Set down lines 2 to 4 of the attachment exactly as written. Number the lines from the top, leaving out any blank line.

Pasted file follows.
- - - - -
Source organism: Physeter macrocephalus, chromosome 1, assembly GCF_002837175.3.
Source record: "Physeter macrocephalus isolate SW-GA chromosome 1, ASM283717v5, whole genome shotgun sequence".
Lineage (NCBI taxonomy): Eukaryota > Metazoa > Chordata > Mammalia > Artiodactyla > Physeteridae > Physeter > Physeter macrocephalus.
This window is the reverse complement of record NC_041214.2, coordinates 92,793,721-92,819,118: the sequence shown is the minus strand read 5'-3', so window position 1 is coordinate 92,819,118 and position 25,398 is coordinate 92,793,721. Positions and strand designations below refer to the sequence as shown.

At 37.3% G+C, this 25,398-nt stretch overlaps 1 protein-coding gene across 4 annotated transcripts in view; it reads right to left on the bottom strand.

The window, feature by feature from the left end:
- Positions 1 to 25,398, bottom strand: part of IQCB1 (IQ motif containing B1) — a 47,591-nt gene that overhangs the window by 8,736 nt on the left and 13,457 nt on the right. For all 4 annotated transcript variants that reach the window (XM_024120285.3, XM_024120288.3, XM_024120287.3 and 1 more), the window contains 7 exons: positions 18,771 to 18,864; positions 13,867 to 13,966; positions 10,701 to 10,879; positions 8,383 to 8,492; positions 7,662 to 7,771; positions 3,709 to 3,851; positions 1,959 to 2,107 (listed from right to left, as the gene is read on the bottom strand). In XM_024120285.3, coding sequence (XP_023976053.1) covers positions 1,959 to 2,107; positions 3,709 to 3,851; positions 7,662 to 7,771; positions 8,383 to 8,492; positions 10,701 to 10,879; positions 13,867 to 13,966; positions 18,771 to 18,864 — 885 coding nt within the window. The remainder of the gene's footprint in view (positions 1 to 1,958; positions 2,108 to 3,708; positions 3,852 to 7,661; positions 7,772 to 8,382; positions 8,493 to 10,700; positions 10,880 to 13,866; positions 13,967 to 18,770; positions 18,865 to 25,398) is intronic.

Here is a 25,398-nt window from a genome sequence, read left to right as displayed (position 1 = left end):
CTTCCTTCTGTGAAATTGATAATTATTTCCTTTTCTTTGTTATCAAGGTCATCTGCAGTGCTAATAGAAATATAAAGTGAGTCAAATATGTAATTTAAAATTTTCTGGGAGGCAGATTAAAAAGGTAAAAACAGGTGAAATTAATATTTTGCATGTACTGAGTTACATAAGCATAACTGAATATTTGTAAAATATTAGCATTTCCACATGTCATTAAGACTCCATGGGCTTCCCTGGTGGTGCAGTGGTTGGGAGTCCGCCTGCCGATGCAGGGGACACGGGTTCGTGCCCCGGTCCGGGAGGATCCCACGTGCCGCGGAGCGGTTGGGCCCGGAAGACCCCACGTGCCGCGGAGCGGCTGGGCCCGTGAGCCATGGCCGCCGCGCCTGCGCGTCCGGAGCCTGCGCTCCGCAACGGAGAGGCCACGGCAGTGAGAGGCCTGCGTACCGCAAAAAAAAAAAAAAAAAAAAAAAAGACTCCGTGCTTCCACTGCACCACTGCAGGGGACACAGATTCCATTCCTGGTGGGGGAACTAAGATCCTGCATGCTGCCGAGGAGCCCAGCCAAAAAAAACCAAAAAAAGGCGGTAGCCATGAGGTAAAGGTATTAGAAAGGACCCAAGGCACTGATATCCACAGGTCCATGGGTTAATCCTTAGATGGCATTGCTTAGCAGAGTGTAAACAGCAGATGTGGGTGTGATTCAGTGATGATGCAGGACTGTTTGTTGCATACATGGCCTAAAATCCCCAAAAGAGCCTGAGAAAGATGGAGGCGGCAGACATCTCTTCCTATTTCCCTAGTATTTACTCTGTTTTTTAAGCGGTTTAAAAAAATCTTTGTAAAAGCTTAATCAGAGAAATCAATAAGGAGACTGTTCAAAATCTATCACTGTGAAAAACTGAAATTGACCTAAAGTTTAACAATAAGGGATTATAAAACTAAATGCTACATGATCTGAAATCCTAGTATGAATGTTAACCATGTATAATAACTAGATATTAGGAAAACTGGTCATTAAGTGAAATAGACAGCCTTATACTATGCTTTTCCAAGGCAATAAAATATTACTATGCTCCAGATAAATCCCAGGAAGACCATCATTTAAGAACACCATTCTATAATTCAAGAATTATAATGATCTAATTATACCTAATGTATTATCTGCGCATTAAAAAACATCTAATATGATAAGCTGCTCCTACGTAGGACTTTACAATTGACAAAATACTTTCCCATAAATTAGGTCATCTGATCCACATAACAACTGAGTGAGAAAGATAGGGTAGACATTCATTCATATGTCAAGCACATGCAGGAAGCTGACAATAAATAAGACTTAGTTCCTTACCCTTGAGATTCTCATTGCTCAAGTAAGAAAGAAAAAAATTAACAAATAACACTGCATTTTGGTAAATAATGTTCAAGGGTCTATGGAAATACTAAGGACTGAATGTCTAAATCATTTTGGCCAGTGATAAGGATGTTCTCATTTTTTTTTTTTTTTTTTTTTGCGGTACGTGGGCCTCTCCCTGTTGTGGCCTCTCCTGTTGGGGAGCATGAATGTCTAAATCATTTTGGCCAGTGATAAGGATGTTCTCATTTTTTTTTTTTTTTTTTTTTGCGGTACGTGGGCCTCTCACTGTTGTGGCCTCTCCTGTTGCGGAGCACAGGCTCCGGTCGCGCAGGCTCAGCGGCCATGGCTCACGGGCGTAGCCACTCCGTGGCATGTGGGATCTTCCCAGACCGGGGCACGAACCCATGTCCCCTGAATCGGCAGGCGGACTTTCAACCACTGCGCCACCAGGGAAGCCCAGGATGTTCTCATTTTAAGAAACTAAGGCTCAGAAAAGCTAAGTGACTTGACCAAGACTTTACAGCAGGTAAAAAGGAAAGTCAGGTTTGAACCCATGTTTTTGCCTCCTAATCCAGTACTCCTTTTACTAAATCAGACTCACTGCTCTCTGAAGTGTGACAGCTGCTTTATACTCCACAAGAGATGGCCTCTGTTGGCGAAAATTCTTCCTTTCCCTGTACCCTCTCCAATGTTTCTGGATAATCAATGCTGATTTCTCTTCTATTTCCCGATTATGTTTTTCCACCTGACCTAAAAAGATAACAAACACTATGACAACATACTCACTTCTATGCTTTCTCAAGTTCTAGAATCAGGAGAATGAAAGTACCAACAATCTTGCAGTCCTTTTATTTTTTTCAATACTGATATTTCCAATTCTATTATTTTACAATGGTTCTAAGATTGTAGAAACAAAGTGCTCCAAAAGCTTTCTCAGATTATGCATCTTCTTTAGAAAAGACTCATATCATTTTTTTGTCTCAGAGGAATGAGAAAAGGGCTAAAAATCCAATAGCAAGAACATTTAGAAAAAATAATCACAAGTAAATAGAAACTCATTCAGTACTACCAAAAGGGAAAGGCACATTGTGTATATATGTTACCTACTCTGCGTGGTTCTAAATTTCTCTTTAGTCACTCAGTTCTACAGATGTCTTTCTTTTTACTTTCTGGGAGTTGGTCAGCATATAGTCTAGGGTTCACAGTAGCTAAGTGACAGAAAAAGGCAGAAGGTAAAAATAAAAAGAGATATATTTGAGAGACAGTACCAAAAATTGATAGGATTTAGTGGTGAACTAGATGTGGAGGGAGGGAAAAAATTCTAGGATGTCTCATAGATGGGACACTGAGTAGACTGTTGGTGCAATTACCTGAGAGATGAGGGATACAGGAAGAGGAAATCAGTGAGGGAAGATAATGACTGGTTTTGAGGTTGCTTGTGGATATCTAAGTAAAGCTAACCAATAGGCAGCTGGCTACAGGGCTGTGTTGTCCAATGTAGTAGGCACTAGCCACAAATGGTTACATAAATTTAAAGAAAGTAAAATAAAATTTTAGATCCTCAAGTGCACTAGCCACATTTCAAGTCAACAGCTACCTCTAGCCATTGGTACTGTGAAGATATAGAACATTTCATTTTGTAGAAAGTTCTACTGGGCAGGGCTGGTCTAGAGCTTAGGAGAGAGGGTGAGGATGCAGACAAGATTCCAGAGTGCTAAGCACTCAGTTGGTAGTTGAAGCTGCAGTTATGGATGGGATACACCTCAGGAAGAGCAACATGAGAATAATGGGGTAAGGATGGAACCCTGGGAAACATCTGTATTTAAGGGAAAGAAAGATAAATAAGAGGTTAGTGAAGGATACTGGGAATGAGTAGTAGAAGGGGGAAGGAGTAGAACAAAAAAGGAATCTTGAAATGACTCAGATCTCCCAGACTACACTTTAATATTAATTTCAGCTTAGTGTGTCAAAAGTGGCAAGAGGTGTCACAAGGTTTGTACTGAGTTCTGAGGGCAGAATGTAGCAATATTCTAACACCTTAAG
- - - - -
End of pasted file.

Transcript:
Source record: "Physeter macrocephalus isolate SW-GA chromosome 1, ASM283717v5, whole genome shotgun sequence".
Lineage (NCBI taxonomy): Eukaryota > Metazoa > Chordata > Mammalia > Artiodactyla > Physeteridae > Physeter > Physeter macrocephalus.
This window is the reverse complement of record NC_041214.2, coordinates 92,793,721-92,819,118: the sequence shown is the minus strand read 5'-3', so window position 1 is coordinate 92,819,118 and position 25,398 is coordinate 92,793,721. Positions and strand designations below refer to the sequence as shown.